Discussion – 


Impactful Snacks and Mini Meals to Meet Nutritional Needs

Side effects of cancer treatment can include loss of appetite, food aversions, early fullness, and a general lack of interest in eating. You may find it easier to eat smaller meals or snacks more frequently throughout the day rather than three sizable meals. Think of splitting your day into five or six mini meals or snacks that each contain protein, carbohydrates, and good-for-you fats.

Pairing protein and carbohydrates with mini meals and snacks
The snack and mini meal suggestions below include protein and carbohydrates. Choose one item from each column and combine it to create a mini meal or snack. Then add good-for-you fats like olive oil, avocado oil, avocado, nuts, nut butters, and seeds wherever you can.

Getting enough of each of these three components is crucial for keeping up your strength during treatment: Proteins are building blocks for muscles, blood cells, and other tissues that need repair; carbohydrates provide nutrients and fiber; fats help prevent unintentional weight loss.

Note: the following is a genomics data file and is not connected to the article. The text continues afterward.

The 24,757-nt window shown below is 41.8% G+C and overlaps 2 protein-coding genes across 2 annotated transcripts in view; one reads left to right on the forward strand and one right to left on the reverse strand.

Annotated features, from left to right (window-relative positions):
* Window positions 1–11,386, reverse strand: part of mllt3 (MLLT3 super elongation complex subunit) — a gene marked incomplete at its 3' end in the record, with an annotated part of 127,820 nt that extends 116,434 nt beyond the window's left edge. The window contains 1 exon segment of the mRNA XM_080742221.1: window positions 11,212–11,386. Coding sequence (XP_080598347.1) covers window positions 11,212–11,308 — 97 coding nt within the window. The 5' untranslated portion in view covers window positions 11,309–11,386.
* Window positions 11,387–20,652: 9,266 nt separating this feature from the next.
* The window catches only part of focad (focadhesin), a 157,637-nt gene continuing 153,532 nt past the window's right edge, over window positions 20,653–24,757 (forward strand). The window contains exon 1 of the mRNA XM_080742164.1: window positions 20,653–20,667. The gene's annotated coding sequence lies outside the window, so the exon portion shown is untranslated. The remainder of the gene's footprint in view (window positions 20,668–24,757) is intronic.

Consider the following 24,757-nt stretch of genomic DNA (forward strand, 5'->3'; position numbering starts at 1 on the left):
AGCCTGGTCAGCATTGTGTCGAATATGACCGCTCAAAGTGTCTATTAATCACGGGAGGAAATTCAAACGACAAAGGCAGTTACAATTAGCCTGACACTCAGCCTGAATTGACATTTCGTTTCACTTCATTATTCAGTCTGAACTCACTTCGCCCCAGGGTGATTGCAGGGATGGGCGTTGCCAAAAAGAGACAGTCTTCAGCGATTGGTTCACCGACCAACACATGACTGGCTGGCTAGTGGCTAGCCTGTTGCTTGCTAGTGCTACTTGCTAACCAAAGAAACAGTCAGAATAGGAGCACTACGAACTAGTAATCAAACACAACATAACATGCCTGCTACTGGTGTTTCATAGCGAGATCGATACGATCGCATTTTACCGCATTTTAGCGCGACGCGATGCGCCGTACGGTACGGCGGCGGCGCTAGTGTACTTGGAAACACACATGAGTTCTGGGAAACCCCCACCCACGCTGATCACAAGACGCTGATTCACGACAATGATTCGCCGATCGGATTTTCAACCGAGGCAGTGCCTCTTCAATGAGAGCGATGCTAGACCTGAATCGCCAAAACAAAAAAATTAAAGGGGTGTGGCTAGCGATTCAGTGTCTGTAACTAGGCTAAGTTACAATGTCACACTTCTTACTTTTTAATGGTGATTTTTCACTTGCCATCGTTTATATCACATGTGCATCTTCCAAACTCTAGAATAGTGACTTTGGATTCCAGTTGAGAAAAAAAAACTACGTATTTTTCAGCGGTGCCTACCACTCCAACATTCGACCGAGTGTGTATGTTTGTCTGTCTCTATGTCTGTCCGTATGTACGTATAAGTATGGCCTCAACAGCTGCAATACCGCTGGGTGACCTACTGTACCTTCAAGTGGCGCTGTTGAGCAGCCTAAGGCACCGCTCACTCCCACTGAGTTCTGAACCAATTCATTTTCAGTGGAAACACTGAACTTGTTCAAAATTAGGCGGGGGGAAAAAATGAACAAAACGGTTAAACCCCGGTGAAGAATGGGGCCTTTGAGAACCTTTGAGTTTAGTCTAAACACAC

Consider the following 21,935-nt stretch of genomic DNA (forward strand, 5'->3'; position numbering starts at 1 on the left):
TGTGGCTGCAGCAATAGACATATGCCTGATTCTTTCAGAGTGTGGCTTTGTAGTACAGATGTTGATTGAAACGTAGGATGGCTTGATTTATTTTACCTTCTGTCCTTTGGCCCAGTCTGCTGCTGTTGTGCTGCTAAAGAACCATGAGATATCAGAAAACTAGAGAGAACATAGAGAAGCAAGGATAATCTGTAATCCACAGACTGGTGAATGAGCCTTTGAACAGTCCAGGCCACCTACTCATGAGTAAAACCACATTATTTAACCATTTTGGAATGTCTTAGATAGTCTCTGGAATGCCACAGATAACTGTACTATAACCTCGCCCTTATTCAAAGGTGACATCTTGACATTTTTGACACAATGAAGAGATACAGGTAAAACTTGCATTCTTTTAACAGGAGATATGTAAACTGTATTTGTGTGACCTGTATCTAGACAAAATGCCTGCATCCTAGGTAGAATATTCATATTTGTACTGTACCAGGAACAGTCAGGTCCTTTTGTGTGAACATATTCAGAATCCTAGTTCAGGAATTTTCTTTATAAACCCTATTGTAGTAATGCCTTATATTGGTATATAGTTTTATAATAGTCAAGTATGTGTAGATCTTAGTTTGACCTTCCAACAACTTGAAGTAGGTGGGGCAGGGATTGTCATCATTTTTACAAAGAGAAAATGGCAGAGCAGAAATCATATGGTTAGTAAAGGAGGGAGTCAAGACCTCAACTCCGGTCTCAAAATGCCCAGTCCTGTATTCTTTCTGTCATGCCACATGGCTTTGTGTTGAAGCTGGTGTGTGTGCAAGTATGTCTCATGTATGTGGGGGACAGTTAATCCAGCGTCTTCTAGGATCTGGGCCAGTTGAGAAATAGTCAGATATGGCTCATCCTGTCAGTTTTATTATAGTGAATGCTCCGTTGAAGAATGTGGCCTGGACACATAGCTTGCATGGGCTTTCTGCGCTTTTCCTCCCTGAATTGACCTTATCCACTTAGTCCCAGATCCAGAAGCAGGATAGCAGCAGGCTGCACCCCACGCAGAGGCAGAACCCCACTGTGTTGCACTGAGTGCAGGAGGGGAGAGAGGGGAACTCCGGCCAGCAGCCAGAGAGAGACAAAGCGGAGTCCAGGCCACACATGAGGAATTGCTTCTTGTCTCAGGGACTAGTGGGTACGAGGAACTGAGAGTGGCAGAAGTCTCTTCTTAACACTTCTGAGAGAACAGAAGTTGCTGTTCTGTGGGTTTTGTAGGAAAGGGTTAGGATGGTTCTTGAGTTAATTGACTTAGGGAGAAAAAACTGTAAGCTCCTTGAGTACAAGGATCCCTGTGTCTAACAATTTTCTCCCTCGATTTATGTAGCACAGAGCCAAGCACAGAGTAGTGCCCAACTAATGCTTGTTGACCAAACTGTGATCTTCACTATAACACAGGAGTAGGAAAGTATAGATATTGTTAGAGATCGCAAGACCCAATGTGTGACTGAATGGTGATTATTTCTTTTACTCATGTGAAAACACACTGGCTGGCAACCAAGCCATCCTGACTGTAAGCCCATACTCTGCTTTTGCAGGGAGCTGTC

• Hardboiled egg
  • Mini quiche
  • Cheese – any kind
  • Cottage cheese
  • Yogurt (Greek and Icelandic yogurt contain 3-times the protein of regular yogurt)
  • Nuts – all types
  • Seeds – (sunflower, pumpkin, hemp hearts)
  • Nut butters – peanut, almond, cashew, walnut, or sunflower butter
  • Sliced oven-roasted turkey or lean roast beef
  • Tuna salad, egg salad, chicken salad, chickpea salad, tofu, or lentil salad
  • Super firm tofu
  • Turkey meatballs
  • Hummus
  • Edamame
  • Roasted chickpeas
  • Whole grain crackers*
  • Whole grain bread/toast*
  • Pita bread
  • English muffin
  • Tortilla chips
  • Fruit – whole or sliced apples, bananas, pears, peaches, melon, oranges, berries, pineapple, or mixed fruit salad
  • Frozen fruit (blended with plain, Greek yogurt)
  • Raw vegetables – carrots, peppers, celery, snap peas, broccoli florets, cauliflower
  • Flatbreads/wraps
  • Dried fruit – dates, mango, raisins
  • Roasted root vegetables – sweet potatoes, potatoes, beets, parsnips
  • Popcorn

Good to know
Look for the word “whole” in the first ingredient when choosing breads, crackers, and cereals. Whole grains offer more complete health benefits than refined grains.

If you’re finding it hard to eat during cancer care, you might consider opting for impactful snacks that pack a large amount of nutrients into smaller portion sizes.

Here are some of our top overall tips:

  • Include fruits and vegetables in your snacks for fiber and nutrients.
  • Limit snacks with added sugars, like cookies, candy, and ice cream.
  • If friends or family offer their help, ask them to cut up fresh vegetables and fruits or make a cheese and cracker plate ahead of time so you have snackable food that’s easily accessible.
  • Energy bites are a great way to achieve nutritional goals. We love this recipe for homemade energy bites that you can make batches to keep in the freezer!

Examples of impactful snacks

  • 1 slice of whole grain toast with 1 Tbsp peanut butter